• Hour of the Wolf (1967) [Rent] and and Shame (1968) [Rent]. You may remember the brouhaha when word got out that two of the films in MGM's big Ingmar Bergman collection - namely, these - were to have been released with the wrong aspect ratios. To MGM's credit, as word spread and letters were written and so forth, the company recalled the discs and is now releasing both films as they were meant to be seen. So. What of the films themselves? Hour, with Bergman regulars Max von Sydow, Liv Ullmann and Erland Josephson, is as harrowing as its title suggests; there are even those among Bergman aficianados who've felt he went a bit overboard here, but for others, angst has never been more enthralling. Shame is a different story altogether; in Movieline, Michael Atkinson calls it "one of the best antiwar films ever made... Focusing exclusively on the way war unsettles and corrupts the lives of civilians, Bergman's film scans on a primal level like a Twilight Zone episode gone unstoppably, sickeningly real."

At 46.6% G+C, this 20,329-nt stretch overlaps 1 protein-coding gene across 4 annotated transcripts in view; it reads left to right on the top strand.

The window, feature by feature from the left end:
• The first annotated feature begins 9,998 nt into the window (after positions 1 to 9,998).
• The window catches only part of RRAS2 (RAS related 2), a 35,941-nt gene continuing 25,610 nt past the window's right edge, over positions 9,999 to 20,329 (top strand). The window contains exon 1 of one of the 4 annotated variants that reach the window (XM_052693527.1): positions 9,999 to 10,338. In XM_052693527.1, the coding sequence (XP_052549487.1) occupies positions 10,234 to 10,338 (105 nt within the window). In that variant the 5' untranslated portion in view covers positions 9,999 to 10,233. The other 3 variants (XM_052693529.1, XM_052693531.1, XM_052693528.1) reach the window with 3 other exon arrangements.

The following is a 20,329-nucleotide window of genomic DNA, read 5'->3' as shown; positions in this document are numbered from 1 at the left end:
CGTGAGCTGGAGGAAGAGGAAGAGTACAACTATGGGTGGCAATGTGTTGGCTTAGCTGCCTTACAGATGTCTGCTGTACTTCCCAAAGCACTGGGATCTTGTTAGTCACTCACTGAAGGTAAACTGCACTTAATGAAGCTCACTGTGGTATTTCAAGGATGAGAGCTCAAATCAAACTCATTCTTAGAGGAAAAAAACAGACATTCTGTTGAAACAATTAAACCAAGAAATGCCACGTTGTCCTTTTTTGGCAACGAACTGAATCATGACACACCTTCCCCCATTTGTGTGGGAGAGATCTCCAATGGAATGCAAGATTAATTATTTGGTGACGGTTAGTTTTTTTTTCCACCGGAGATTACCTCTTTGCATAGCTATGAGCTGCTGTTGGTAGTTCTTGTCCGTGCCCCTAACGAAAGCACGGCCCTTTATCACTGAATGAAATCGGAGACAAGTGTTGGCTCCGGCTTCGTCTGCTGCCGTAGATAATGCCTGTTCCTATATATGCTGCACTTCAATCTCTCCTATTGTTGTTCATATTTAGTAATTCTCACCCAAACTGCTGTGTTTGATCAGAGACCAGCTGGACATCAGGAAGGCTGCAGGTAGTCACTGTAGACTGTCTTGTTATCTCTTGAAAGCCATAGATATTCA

• Sleeping Dogs (1977) [Rent] and Smash Palace (1982) [Rent], both directed by Roger Donaldson. While there's no question now that New Zealand, with its population of just around 3.5 million, boasts a film scene the whole world has learned to reckon with, it wasn't always so. Sleeping Dogs was the breakthrough, as Richard Scheib points out in the SF, Horror and Fantasy Film Review: "It was the first film that was a major home-made success. It was one that saw a local director relentlessly incorporating international styles of filmmaking - but most importantly it was local accents and locales being seen up on screen. The success of the film directly led to the setting up of the New Zealand Film Commission the same year." It also introduced the world to Sam Neill. Scheib calls Smash Palace "a disturbing and emotionally raw film about a marriage breakup, which is one of finest films to emerge out of NZ in the 1980s and remains Donaldson's single best film."

  • Men and Women (1999). "I wanted to show how we live day by day and to suggest that everyone can have a homosexual side," screenwriter Cui Zi'en has said. In return, the Chinese government showed its appreciation by banning the film. [Rent]